Bottled water is not that special. For as much as it costs it should contain gold dust but it doesn’t. And neither does most of it come from some magical bubbling spring in some exotic corner of the world. Several bottled water brands use the same H20 that’s available for free from your faucet. So buy a water filter for your faucet if you don’t like the taste of “neat” tap water and one of those cool looking reusable stainless steel bottles. You will not only be doing the world at large a favor but your wallet as well.

Giving the Holiday Gift of an Experience

December 6th, 2010

I recently read an article decrying the giving of holiday gifts altogether. The author offered helpful suggestions for making the move and although they were indeed very good I am afraid for most of us they just wouldn’t fly – tell my significant other that they weren’t getting a Christmas gift this year as an eco friendly gesture? I’d be in divorce court. Tell the kids that Santa isn’t coming this year? Bit tough to do.Scrooge wouldn’t even have the nerve.

However I certainly agreed that we really don’t need to keep giving the types of gifts we are used to. Most of them barely ever get used, or shoved into the back of a closet. Even that great game console the kids want so badly will become obsolete in months. And all that wasted wrapping paper! So the idea of giving an experience, one of that authors suggestions, actually really appealed to me.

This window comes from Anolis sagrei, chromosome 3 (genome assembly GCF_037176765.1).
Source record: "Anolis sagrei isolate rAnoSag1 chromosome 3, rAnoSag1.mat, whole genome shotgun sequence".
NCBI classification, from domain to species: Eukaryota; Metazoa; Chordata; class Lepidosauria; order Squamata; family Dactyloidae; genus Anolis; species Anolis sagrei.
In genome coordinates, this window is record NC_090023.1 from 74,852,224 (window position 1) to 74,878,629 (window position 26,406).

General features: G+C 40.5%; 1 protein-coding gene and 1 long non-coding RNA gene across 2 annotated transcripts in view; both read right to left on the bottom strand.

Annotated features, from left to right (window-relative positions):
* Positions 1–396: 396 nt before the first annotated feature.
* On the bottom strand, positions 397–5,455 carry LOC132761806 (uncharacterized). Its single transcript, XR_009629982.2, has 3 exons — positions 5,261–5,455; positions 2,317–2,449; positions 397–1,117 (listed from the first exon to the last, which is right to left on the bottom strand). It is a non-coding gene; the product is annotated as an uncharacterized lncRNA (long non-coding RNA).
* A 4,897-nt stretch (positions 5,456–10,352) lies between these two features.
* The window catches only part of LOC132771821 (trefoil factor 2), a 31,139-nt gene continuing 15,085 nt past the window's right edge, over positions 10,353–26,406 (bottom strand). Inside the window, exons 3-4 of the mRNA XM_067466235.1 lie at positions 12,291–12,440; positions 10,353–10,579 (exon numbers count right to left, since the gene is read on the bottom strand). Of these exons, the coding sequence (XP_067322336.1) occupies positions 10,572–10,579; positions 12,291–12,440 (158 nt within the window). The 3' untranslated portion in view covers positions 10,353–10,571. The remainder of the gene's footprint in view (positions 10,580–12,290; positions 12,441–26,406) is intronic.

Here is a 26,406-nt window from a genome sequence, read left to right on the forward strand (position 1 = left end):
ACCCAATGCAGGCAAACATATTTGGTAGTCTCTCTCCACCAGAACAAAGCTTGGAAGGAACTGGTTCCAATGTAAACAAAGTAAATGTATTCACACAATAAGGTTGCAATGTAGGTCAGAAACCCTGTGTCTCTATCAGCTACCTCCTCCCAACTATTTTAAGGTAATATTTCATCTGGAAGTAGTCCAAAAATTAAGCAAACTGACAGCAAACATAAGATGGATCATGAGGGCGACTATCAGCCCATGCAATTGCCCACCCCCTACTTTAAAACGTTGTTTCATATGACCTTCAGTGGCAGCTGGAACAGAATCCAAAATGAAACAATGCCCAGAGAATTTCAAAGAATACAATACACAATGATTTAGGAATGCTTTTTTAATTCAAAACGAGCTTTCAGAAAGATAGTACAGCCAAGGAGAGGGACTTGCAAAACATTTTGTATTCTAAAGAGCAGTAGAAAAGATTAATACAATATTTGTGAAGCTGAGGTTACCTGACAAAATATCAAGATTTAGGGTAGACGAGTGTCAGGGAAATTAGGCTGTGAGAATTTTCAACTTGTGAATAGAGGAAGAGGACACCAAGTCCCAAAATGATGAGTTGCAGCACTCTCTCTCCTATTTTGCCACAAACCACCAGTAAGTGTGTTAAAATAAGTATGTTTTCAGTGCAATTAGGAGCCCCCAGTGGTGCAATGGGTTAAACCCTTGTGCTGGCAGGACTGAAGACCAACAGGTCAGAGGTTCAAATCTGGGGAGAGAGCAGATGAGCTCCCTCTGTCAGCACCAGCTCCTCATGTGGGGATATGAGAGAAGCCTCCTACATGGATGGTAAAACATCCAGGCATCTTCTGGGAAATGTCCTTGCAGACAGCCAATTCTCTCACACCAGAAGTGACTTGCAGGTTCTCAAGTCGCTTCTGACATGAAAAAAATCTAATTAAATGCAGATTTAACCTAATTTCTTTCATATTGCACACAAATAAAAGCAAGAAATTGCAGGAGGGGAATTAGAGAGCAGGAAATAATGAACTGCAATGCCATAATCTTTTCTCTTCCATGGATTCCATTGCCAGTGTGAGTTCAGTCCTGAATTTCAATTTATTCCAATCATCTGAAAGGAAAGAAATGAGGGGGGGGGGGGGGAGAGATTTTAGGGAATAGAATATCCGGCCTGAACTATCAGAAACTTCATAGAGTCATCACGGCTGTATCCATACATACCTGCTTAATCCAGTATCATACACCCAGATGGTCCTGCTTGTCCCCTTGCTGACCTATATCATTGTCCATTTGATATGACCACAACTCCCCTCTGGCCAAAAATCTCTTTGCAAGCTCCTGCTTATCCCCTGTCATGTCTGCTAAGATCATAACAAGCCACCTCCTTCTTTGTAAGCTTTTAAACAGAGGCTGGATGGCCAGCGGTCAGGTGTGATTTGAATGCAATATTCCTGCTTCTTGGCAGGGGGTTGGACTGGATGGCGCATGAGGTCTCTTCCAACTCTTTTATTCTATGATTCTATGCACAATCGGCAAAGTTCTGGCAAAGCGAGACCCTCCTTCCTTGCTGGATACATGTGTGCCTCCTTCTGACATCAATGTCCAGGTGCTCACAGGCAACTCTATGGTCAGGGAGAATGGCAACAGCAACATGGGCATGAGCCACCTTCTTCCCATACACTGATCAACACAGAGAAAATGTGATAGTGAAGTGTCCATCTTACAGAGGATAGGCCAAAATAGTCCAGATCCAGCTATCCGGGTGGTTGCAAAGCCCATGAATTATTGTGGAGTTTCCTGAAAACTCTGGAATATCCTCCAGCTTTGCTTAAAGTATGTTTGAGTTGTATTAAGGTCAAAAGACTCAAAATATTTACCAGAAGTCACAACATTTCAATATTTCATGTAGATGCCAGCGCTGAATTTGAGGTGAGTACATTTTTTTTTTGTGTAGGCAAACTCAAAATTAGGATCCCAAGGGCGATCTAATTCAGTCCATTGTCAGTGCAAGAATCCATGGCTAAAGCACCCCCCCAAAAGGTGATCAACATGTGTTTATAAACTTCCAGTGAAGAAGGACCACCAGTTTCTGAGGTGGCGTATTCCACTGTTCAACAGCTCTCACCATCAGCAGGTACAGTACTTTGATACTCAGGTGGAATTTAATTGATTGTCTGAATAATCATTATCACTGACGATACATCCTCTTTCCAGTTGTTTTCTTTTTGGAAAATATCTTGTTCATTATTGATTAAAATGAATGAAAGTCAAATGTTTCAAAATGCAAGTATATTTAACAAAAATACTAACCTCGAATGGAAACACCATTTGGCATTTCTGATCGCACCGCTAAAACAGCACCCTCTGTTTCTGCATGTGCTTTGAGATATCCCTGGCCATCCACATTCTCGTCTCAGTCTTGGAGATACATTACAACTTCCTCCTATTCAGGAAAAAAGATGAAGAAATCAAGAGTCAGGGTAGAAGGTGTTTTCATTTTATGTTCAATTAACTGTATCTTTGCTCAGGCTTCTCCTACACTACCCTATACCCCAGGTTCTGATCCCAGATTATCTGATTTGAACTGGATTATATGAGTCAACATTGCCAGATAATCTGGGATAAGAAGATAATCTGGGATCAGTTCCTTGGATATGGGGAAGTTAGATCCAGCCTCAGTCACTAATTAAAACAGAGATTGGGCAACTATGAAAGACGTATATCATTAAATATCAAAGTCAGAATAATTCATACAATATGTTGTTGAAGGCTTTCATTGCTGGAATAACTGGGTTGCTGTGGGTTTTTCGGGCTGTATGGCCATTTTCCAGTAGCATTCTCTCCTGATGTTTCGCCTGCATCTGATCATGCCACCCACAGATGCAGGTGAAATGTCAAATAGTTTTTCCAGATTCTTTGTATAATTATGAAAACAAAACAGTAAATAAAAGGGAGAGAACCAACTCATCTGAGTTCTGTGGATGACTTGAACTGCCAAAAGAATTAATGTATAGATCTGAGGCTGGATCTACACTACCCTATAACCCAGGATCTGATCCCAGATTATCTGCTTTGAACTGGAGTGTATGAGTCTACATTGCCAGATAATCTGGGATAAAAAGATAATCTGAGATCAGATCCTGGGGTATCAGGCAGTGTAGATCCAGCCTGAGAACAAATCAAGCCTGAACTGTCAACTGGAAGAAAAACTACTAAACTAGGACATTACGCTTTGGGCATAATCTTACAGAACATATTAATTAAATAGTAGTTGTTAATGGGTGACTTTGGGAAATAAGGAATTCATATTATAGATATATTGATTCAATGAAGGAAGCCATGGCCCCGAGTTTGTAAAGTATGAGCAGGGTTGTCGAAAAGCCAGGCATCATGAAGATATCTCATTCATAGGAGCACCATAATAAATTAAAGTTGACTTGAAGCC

Of course coming up with the right experience to gift might be a bit harder than charging another tie but I actually found a site that helps a great deal. offers hundreds of different ‘experience gifts” that are perfect for almost any taste.

The best thing is that each “Giftybox” offers a choice of different local activities for the recipient to choose from so they are not completely stuck with your vision of what they might enjoy. From a professional family portrait to a weekend at some of the nations finest hotels to a NYC Broadway show there really is something for everyone and some gifts are less than $40.

Of course you do not have to go to a special website to pick a good experience gift. Just think about the person you are choosing a gift for. What do you know they would love to do, but never allow themselves to? It could be as simple as going out for a meal with their spouse without the kids which means a gift certificate for a restaurant and your services as a personal babysitter will probably be the best gift they get all season, leaving the others in shade.

Facing Up to the Biggest Challenge To Environmental Awareness

December 3rd, 2010